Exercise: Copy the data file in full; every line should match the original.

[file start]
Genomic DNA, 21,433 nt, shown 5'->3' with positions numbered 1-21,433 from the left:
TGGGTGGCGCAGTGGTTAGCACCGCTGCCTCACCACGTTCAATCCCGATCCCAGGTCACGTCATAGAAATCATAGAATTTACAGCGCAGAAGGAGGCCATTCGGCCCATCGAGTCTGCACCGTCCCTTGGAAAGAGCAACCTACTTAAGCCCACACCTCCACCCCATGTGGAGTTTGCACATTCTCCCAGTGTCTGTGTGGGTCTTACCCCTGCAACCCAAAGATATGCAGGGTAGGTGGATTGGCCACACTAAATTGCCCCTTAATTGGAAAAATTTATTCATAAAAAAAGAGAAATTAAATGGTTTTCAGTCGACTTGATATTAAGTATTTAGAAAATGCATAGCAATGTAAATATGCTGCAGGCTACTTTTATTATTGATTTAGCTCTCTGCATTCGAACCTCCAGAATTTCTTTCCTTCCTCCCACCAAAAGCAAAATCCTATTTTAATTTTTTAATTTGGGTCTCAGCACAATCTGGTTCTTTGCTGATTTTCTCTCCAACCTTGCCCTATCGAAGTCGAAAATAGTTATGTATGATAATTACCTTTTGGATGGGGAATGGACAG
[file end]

Genomic DNA, 21,433 nt, shown 5'->3' with positions numbered 1-21,433 from the left:
TGGGTGGCGCAGTGGTTAGCACCGCTGCCTCACCACGTTCAATCCCGATCCCAGGTCACGTCATAGAAATCATAGAATTTACAGCGCAGAAGGAGGCCATTCGGCCCATCGAGTCTGCACCGTCCCTTGGAAAGAGCAACCTACTTAAGCCCACACCTCCACCCCATGTGGAGTTTGCACATTCTCCCAGTGTCTGTGTGGGTCTTACCCCTGCAACCCAAAGATATGCAGGGTAGGTGGATTGGCCACACTAAATTGCCCCTTAATTGGAAAAATTTATTCATAAAAAAAGAGAAATTAAATGGTTTTCAGTCGACTTGATATTAAGTATTTAGAAAATGCATAGCAATGTAAATATGCTGCAGGCTACTTTTATTATTGATTTAGCTCTCTGCATTCGAACCTCCAGAATTTCTTTCCTTCCTCCCACCAAAAGCAAAATCCTATTTTAATTTTTTAATTTGGGTCTCAGCACAATCTGGTTCTTTGCTGATTTTCTCTCCAACCTTGCCCTATCGAAGTCGAAAATAGTTATGTATGATAATTACCTTTTGGATGGGGAATGGACAG